The trouble with talkback
When Haaretz followed Yedioth Ahronoth and Maariv and opened the talkback response format, albeit mainly for opinion pieces, and the other sites' talkback formats fell into a generally uniform pattern at the same time, the trend became deeply troubling. It also seems to be straying from its worthy causes. It is not by chance that this format has not been adopted by any respectable newspaper in the world.
At first, there was something refreshing and amusing about the talkback. It was part of the Internet revolution in the news media. The talkback, the readers' response format that Yedioth Ahronoth and then Maariv started operating, seemed to be a sort of virtual Hyde Park - a celebration of democracy and freedom of speech. For who said all wisdom is concentrated among a handful of journalists or "individuals of note" to whom a newspaper allocates space, whether on paper or in cyberspace?
However, when Haaretz also opened such a response format, albeit mainly for opinion pieces, and the other sites' talkback formats fell into a generally uniform pattern at the same time, the trend became deeply troubling. It also seems to be straying from its worthy causes. It is not by chance that this format has not been adopted by any respectable newspaper in the world.
While the talkback appears to be open to anyone with access to a computer and modem, a few groups seem to have taken over a large part of the virtual space with the intention of influencing public opinion, or creating the false impression that public opinion is leaning toward a certain direction.
Channel 2 reported on Saturday night that almost all the advertising and public relations' agencies employ people who respond in favor of their clients and transmit hundreds of messages under different names and nicknames on every site. Thus, they create a sudden sequence of dozens of "spontaneous" responses for or against a certain figure, opinion, act or shortcoming. However, it is clear that these reactions lose their significance if they are published by professional responders.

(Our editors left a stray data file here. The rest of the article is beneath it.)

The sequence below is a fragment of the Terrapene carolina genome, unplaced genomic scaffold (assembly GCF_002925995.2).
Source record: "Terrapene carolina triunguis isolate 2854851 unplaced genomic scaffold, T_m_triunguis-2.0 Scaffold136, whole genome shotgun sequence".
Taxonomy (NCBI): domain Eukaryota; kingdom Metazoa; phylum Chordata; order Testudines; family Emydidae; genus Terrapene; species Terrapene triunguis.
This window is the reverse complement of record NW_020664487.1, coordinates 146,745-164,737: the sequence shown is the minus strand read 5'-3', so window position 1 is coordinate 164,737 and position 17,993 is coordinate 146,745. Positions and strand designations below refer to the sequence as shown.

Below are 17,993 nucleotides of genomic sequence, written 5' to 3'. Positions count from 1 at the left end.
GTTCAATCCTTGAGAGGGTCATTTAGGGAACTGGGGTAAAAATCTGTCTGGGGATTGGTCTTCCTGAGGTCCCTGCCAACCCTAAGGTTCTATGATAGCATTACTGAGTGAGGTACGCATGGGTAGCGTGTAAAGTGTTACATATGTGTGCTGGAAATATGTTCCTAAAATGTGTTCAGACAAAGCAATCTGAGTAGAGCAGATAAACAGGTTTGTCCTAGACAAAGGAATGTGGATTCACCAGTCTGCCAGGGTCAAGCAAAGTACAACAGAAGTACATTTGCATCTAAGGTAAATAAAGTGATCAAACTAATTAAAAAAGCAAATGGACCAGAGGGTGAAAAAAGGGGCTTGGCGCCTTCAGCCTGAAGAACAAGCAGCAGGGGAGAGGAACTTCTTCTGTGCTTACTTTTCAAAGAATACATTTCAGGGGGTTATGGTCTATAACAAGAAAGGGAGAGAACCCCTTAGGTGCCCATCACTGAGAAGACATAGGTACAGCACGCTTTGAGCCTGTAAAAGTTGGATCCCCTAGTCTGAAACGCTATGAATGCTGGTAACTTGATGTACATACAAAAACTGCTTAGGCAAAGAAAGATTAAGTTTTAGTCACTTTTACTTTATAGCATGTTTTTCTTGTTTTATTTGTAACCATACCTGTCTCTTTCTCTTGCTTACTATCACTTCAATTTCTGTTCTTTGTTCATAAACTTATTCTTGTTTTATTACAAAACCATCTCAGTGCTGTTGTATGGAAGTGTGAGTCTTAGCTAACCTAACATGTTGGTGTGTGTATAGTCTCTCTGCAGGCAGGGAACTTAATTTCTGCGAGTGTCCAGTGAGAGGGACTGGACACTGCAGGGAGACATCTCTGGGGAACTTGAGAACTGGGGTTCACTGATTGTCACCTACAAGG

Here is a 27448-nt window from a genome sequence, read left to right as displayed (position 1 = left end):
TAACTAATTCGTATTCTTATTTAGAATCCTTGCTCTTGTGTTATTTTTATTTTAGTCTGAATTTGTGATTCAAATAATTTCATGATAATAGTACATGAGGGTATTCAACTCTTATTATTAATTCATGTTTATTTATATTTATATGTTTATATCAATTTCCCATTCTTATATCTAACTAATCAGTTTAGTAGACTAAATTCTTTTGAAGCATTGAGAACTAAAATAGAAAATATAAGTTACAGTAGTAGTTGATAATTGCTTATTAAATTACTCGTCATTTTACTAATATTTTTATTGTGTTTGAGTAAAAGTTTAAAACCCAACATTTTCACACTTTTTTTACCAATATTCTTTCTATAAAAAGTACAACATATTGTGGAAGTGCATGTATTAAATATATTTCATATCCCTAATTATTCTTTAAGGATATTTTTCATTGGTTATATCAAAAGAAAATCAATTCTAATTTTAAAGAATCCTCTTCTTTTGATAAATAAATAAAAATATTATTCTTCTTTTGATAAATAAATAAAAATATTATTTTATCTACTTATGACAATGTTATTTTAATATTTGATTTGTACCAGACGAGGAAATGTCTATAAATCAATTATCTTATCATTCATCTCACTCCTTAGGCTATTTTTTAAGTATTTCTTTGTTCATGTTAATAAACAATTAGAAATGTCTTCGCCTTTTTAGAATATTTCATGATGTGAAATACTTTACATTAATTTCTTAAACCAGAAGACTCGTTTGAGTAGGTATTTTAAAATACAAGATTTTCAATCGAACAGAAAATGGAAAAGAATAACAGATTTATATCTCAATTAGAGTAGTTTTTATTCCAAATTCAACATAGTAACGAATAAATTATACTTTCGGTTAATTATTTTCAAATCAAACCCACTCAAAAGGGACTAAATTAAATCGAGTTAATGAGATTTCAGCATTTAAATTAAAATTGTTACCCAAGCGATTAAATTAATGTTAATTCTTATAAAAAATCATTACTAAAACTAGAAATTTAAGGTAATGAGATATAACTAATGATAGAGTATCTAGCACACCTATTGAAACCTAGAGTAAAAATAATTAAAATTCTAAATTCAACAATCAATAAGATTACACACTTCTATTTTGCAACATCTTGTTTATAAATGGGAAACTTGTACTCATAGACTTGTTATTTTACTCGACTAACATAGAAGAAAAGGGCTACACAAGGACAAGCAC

The possibility to respond anonymously, or under a false name, or publish a large number of responses of a certain nature, attracts people who use the talkback as a venue for their aggression and personal, political or social frustrations. This trend fits in well with the growing verbal and physical violence in every sphere. Some responses are characterized by obscene language, verbal abuse and biased, manipulative information.
There is reasonable concern that at least some of the journalists are influenced by the talkbacks in a way that could induce them to write or select subjects in a way that would evoke as many responses as possible. After all, numerous responses would be an indication of the great interest their article aroused.
But these journalists do not realize that most of the attention is focused on the talkback itself and most responders do not refer to the article at all, but to the ongoing chats and curses among themselves. It is doubtful whether all of them even read the article to which they are responding.
This does not mean that there are no interesting, intelligent and even humorous and ironic responses on the talkbacks; but these are quite rare. I do not know what motivated Haaretz to adopt the talkback idea. I do not believe that it has boosted the paper's sales and its income from advertising. Perhaps the purpose was to provide a stage for exceptional opinions, or those that do not conform to the standard and are not reflected in the printed edition.
However, I do know already what the responses to this article are going to be, and which virtual figure will be making them.